Wednesday, August 24, 2011

Airstrikes More Difficult as War Moves to Tripoli: "Change in tactics is needed" -- Hmm, ground troops perhaps?

The NATO air campaign that was instrumental in helping the rebels advance into Tripoli is hamstrung in many ways now that the fighting has turned into complex house-to-house urban warfare, American military and allied officials said Tuesday.

For legal and practical reasons, as well as to avoid the perception of bombing indiscriminately inside Tripoli, the Libyan capital, allied warplanes will continue to prowl for targets, but mostly on the outskirts of the city where government troops might be trying to escape or reinforce Tripoli — and where the risk of civilian casualties is much lower, allied officials said.

A NATO spokesman, Col. Roland Lavoie, said at a news conference in Naples, Italy, on Tuesday that “there are still weapons out there and there are still targets that we could hit if we have any signs that they could represent a threat to the civilian population.”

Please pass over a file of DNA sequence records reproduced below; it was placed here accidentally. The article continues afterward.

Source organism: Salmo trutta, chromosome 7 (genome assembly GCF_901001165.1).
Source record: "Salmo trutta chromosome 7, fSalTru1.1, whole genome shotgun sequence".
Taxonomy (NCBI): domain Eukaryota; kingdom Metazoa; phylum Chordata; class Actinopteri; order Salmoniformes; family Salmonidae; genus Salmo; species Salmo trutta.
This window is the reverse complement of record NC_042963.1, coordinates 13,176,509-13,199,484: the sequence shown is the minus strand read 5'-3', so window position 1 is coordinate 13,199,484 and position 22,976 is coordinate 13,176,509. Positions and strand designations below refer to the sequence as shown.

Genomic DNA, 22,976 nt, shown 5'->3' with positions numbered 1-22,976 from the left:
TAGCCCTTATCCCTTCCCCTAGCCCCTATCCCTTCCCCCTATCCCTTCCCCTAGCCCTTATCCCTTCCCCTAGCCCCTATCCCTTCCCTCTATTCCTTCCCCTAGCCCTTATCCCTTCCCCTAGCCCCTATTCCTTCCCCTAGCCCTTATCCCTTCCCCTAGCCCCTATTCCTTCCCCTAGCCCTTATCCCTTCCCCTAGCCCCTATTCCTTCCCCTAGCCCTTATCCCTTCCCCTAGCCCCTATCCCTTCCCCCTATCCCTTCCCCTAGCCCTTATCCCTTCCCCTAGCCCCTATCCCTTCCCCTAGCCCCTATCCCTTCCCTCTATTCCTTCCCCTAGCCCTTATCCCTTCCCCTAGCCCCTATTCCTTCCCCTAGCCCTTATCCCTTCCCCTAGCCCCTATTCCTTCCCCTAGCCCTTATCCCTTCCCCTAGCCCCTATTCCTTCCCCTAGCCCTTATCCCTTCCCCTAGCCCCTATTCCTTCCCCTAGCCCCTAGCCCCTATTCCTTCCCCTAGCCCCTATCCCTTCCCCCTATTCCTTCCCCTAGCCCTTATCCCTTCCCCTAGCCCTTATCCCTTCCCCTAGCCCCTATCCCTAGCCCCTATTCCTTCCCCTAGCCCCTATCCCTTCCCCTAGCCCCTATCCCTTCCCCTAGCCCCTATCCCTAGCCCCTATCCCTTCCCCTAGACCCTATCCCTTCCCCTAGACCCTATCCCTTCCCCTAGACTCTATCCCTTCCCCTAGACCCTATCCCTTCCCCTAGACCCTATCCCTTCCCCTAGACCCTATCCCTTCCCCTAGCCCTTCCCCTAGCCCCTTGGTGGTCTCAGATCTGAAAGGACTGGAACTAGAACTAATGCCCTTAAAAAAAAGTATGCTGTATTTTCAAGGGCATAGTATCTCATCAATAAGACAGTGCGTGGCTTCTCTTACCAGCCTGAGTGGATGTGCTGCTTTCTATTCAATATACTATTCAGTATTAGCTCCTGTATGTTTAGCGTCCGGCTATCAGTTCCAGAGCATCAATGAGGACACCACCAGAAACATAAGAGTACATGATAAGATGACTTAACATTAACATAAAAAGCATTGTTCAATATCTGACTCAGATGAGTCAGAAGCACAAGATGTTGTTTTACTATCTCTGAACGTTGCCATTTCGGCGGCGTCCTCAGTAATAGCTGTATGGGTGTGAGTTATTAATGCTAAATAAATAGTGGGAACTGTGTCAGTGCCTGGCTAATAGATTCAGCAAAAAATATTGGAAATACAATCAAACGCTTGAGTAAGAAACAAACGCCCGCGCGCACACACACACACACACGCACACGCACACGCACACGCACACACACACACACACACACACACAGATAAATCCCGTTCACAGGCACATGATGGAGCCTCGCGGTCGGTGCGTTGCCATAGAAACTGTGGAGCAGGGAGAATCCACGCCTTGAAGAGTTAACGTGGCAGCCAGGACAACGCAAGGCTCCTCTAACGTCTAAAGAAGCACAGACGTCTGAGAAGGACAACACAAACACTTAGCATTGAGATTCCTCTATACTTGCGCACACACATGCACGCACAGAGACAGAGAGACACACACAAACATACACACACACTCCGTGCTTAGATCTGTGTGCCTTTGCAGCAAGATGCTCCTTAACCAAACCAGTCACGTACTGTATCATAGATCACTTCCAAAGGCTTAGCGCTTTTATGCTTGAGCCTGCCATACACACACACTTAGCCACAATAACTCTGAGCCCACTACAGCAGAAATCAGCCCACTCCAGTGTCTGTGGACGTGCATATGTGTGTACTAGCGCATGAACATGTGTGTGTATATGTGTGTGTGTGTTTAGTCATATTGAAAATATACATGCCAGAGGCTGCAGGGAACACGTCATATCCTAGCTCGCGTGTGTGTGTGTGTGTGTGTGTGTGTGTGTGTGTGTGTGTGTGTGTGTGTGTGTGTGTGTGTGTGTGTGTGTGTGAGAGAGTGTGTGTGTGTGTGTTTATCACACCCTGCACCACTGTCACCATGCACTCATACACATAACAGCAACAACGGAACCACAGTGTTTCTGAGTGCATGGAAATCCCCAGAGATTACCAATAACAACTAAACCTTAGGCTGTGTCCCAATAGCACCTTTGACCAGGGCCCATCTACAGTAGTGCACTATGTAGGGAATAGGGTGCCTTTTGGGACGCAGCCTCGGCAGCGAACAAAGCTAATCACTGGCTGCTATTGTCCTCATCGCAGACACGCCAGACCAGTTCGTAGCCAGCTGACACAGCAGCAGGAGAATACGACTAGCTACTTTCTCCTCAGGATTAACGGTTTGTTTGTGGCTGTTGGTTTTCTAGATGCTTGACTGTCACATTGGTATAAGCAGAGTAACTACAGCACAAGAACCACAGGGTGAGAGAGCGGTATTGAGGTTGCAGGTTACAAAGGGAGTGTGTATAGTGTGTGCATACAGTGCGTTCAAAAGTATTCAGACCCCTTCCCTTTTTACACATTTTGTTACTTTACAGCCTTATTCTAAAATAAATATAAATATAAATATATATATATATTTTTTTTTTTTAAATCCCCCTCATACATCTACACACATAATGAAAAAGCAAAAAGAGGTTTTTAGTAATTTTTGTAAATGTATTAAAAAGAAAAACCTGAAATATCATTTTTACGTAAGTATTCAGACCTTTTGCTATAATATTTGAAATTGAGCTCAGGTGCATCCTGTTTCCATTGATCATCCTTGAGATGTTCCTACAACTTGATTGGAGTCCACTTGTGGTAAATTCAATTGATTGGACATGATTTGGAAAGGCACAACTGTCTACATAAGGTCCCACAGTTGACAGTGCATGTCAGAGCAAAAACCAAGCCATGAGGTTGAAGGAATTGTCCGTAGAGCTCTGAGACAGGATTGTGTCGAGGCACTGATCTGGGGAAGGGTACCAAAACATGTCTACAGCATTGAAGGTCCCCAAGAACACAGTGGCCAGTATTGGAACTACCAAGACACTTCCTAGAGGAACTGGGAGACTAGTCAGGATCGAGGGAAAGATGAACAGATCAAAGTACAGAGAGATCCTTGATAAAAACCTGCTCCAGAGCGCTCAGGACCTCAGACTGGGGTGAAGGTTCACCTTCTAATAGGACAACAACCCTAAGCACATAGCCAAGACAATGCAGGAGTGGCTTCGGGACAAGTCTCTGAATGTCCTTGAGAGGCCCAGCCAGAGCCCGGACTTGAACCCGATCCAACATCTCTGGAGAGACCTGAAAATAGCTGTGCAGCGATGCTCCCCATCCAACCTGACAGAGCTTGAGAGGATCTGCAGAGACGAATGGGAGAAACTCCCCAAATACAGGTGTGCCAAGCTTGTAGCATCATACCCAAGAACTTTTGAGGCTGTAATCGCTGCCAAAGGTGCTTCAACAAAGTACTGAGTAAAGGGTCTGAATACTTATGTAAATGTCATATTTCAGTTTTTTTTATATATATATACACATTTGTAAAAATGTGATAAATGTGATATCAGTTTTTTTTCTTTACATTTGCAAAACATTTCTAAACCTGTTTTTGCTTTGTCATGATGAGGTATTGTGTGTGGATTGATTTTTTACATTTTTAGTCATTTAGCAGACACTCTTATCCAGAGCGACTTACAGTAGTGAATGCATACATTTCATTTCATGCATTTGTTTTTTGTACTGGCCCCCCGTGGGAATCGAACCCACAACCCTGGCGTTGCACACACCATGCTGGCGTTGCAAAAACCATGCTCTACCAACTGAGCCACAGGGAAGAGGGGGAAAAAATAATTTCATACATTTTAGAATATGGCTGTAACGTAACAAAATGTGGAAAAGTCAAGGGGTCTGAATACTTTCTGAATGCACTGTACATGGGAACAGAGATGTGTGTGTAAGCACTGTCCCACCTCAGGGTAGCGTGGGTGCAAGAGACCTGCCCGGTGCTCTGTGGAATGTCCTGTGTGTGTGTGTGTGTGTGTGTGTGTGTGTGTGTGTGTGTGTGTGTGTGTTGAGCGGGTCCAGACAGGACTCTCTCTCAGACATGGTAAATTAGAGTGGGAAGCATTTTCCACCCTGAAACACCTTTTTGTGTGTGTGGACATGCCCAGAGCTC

But he and other NATO officials acknowledged that the urban environment in Tripoli, a city of about two million people, was “far more complex” for airstrikes than past targets have been.

Until now, the vast majority of targets attacked in Tripoli have been sites suspected of being military command headquarters or weapons-storage buildings that NATO monitored closely for days or weeks with surveillance aircraft, including Predator drones, to ensure that no civilians were living or working there.

Allied targeting experts and fighter pilots do not have that option with the rapidly shifting battle lines in block-by-block combat carried on by fighters on both sides dressed in civilian clothing.

“It could be difficult, because the use of air power, to a large degree, is negated when you get into this kind of urban warfare,” Senator John McCain said Tuesday on “The Early Show” on CBS. “It’s hard to identify targets and hard to be effective. But I don’t think there’s any doubt of the eventual outcome.” more